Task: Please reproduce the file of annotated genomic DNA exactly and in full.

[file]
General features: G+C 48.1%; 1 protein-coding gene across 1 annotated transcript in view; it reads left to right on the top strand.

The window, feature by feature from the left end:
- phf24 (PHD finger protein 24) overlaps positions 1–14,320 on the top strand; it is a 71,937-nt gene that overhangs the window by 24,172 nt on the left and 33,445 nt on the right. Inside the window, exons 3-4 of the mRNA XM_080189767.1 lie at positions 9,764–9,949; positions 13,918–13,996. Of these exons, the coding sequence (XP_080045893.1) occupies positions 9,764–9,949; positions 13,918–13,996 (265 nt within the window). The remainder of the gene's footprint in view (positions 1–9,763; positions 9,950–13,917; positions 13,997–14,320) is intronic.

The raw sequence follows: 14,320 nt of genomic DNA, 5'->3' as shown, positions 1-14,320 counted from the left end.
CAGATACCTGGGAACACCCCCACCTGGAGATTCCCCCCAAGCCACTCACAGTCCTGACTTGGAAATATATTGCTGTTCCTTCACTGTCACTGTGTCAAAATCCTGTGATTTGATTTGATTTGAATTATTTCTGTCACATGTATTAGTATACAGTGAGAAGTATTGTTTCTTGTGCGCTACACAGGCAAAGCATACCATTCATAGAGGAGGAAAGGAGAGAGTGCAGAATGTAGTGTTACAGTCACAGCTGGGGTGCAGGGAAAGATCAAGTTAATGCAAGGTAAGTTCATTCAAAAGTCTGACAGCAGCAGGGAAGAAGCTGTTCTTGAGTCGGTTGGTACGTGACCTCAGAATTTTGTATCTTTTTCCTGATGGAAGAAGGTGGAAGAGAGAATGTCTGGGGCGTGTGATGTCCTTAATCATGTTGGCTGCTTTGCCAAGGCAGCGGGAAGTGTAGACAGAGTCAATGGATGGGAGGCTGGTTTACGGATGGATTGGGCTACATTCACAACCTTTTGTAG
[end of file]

General features: G+C 48.1%; 1 protein-coding gene across 1 annotated transcript in view; it reads left to right on the top strand.

The window, feature by feature from the left end:
- phf24 (PHD finger protein 24) overlaps positions 1–14,320 on the top strand; it is a 71,937-nt gene that overhangs the window by 24,172 nt on the left and 33,445 nt on the right. Inside the window, exons 3-4 of the mRNA XM_080189767.1 lie at positions 9,764–9,949; positions 13,918–13,996. Of these exons, the coding sequence (XP_080045893.1) occupies positions 9,764–9,949; positions 13,918–13,996 (265 nt within the window). The remainder of the gene's footprint in view (positions 1–9,763; positions 9,950–13,917; positions 13,997–14,320) is intronic.

The raw sequence follows: 14,320 nt of genomic DNA, 5'->3' as shown, positions 1-14,320 counted from the left end.
CAGATACCTGGGAACACCCCCACCTGGAGATTCCCCCCAAGCCACTCACAGTCCTGACTTGGAAATATATTGCTGTTCCTTCACTGTCACTGTGTCAAAATCCTGTGATTTGATTTGATTTGAATTATTTCTGTCACATGTATTAGTATACAGTGAGAAGTATTGTTTCTTGTGCGCTACACAGGCAAAGCATACCATTCATAGAGGAGGAAAGGAGAGAGTGCAGAATGTAGTGTTACAGTCACAGCTGGGGTGCAGGGAAAGATCAAGTTAATGCAAGGTAAGTTCATTCAAAAGTCTGACAGCAGCAGGGAAGAAGCTGTTCTTGAGTCGGTTGGTACGTGACCTCAGAATTTTGTATCTTTTTCCTGATGGAAGAAGGTGGAAGAGAGAATGTCTGGGGCGTGTGATGTCCTTAATCATGTTGGCTGCTTTGCCAAGGCAGCGGGAAGTGTAGACAGAGTCAATGGATGGGAGGCTGGTTTACGGATGGATTGGGCTACATTCACAACCTTTTGTAG